Hi Ed, First of all, I'm a big fan. Now here's my question: If I do a backdoor Roth conversion with exclusively nondeductible IRA contributions, is there a 5-year clock on withdrawing the converted dollars without penalty? In this case there are no other outstanding IRA dollars. I know there’s a 5-year clock on conversions of deductible contributions. I wouldn’t think there would be a 5-year clock on withdrawing converted nondeductible IRA contributions, but I couldn’t find anything definitive saying that it was okay. What say you? Thanks! Chris Answer: Hi Chris, Thanks for the nice compliment! The 10% early distribution penalty typically applies to distributions of converted amounts if you’re under age 59 ½ and the conversion was less than five years ago.


The amount of annual elective deferrals you can make to a 401(k) or 403(b) plan is limited by the tax code. If you discover that you’ve over-contributed in 2019, time is of the essence to correct the error. If you don’t act quickly, the tax consequences are serious. What is the limit? For 2019, you were limited to $19,000 in elective deferrals (plus an additional $6,000 if you were at least age 50 at the end of the year). It’s important to remember your deferrals to each company savings plan are normally aggregated for purposes of this limit. (There is an exception if you participate in both a 457(b) plan and a 403(b) plan.) How do you know whether you’ve exceeded the limit? Most plans have mechanisms in place to prevent you from exceeding the deferral limit in that plan.

How the New SECURE Rule Eliminating the Age Restriction on Traditional IRAs Works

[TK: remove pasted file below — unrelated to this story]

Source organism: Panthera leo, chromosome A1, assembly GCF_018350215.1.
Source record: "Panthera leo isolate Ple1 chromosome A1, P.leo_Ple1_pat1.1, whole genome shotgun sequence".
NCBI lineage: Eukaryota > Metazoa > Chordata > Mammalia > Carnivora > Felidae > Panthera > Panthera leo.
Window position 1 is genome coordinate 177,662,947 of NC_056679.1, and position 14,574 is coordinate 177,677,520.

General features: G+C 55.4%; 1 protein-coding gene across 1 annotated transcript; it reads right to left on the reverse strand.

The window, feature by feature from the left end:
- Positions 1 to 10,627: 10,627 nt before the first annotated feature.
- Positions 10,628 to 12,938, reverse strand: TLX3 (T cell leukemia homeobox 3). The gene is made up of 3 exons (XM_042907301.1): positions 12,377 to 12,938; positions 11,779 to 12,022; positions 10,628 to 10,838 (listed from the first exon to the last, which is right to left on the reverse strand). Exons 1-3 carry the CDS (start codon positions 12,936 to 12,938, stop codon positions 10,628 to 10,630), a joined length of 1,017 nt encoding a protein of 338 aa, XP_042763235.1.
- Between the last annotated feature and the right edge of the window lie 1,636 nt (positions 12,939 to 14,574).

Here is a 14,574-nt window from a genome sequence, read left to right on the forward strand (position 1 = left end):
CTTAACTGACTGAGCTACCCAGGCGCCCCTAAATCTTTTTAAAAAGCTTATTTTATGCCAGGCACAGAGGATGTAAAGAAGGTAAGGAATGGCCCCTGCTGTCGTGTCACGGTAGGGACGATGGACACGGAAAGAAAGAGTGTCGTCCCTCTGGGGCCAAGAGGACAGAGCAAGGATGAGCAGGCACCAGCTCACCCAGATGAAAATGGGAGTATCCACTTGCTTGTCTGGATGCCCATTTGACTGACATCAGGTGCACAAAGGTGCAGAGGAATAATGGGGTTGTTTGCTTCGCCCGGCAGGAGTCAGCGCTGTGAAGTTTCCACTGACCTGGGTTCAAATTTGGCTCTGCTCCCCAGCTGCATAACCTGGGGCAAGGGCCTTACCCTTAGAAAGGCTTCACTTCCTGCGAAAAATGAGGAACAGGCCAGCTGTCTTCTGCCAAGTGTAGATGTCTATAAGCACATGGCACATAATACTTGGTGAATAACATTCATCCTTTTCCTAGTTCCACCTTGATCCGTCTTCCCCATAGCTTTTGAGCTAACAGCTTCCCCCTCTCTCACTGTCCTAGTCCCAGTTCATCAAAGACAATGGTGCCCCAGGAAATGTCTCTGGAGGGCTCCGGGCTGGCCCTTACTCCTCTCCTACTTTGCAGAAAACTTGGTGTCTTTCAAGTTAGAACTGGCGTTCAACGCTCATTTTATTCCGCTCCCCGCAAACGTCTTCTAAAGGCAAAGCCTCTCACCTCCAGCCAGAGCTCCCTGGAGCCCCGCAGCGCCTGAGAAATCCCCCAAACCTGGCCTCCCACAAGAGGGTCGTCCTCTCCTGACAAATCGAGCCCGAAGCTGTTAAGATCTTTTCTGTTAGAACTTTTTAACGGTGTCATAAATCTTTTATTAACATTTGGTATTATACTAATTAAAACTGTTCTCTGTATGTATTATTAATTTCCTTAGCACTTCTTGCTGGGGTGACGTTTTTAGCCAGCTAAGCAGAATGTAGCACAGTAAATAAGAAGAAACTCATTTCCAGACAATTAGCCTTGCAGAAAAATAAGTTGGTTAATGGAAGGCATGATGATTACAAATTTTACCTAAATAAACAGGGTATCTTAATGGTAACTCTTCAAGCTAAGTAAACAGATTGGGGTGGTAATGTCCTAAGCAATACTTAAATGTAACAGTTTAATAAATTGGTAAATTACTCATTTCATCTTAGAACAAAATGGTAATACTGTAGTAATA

The SECURE Act eliminated the age restriction on contributions to traditional IRAs. The rule outlawing contributions for those 70 ½ or older is no more. This is good news for older IRA owners who are still working or have a spouse who is. Now, traditional IRAs have joined Roth IRAs as available options for eligible savers of all ages. This new rule may seem straightforward, but we have been getting some questions about who is eligible and when it is effective. Making Contributions and Taking RMDs One area of confusion for some IRA owners is how the new rule eliminating the age limit for traditional IRA contributions works with another new rule in the SECURE Act, the rule raising the RMD age to 72. IRA owners who reached age 70 ½ in 2019 cannot take advantage of the new ruling delaying RMDs until age 72.

QCDs and the 10-Year Rule: Today's Slott Report Mailbag

Question: My dad was 86 when he died and I inherited half of his IRA, which I elected to stretch. Am I correct in thinking that since I am not yet 70 ½, I am not allowed to direct qualified charitable distributions (QCDs) from this IRA? Please advise. Thanks, Ron. Answer: Hi Ron, You are correct. Beneficiaries can do QCDs, but to be eligible the beneficiary must be age 70 ½. If you have not yet reached that age, you may not do a QCD.

RMD Trivia

True or False? “It is mathematically impossible for an IRA account owner to have his first required minimum distribution (RMD) be due for the year 2020.” Here’s why this statement is true. First, we are not talking about inherited IRAs. If the account owner died in 2019, then the first RMD for the beneficiary needs to be taken by December 31, 2020. Inherited IRAs do not fit this statement. Next, we are not talking about workplace retirement plans – like a 401(k). The reason this statement does not apply to a 401(k) is because of the pesky “still-working” exception. If a plan has the still-working exception feature and an older employee separates from service in calendar year 2020, then the first RMD will also be due for 2020.


Who can offer them? Most company retirement savings plans, such as 401(k), 403(b) and 457(b) plans, are allowed to (but not required to) offer plan loans. Loans are not allowed from IRAs or SEP and SIMPLE-IRA plans. What is the maximum amount I can borrow? Plan loans are generally limited to the lesser of 50% of your vested account balance, or $50,000. Your employer can allow an exception to this rule: If 50% of your vested account balance is less than $10,000, you can still borrow up to $10,000. Example 1: Justin participates in a 401(k) plan that allows plan loans. Justin’s vested account balance is $16,000. If his plan doesn’t allow the exception, the most Justin can borrow is $8,000. If the plan allows the exception, he can borrow up to $10,000.